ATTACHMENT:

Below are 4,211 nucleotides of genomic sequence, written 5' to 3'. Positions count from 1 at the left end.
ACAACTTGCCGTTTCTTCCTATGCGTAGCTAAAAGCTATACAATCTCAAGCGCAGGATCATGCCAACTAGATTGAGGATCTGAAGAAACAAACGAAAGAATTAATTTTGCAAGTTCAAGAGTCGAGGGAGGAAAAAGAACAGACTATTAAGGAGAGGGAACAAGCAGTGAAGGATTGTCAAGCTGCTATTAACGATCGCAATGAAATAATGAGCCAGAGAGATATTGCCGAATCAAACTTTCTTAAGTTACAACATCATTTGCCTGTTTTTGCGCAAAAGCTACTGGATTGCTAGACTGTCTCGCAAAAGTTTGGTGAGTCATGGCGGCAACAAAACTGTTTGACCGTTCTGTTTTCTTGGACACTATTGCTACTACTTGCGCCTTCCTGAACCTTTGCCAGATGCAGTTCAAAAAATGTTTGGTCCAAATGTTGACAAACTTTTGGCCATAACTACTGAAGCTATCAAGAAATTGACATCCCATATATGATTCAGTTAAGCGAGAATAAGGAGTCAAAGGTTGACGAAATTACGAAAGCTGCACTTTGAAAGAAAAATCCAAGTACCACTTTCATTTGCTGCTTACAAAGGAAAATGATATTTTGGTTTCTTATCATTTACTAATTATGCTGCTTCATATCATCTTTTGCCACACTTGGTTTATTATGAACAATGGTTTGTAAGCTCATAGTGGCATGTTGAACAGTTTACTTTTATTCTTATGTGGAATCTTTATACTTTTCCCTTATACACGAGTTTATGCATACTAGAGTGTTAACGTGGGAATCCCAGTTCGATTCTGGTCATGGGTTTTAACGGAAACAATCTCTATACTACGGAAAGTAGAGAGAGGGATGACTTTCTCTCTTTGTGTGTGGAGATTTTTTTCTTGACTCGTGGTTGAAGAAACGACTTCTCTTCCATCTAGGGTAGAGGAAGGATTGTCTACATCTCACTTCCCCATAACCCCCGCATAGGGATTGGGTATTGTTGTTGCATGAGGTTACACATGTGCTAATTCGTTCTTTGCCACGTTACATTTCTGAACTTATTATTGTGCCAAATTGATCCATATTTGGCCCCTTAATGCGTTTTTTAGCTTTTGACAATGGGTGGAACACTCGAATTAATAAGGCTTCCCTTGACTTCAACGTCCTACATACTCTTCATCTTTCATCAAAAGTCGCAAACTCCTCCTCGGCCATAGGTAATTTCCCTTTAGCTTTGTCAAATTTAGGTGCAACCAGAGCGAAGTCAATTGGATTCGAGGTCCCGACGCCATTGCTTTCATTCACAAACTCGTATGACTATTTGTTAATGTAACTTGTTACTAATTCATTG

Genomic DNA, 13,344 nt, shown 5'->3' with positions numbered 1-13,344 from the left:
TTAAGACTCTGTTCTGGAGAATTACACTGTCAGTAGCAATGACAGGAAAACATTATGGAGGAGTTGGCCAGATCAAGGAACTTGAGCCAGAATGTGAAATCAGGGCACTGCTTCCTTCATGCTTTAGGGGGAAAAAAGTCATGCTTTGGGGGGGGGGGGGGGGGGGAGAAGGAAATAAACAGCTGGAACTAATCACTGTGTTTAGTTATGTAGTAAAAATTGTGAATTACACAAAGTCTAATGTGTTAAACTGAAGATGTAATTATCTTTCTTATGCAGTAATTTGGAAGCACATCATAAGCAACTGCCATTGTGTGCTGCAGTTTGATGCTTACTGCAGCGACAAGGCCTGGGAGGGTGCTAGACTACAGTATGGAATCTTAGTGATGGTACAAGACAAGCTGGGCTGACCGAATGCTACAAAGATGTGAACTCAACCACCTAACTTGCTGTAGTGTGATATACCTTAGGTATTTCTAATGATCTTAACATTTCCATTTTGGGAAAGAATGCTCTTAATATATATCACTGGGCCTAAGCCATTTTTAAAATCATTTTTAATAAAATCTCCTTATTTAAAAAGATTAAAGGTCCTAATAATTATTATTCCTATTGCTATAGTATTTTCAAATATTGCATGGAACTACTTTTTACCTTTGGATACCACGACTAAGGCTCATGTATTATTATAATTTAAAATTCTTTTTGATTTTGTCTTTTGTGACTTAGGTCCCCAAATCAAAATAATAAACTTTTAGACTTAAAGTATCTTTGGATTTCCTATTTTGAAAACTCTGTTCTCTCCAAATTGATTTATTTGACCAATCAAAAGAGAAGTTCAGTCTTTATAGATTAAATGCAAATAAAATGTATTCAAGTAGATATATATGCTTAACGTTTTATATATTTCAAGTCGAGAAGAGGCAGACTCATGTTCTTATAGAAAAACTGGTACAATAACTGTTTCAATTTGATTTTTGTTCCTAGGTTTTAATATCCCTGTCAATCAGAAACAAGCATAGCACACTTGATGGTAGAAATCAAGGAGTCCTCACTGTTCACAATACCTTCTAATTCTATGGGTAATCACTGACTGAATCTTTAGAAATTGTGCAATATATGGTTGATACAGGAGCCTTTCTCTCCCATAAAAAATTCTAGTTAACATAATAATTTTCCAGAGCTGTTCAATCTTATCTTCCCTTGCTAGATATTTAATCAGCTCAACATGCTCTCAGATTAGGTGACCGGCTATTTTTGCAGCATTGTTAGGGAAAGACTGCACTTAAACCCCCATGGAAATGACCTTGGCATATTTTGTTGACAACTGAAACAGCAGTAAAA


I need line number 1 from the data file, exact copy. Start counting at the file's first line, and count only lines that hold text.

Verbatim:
Below are 4,211 nucleotides of genomic sequence, written 5' to 3'. Positions count from 1 at the left end.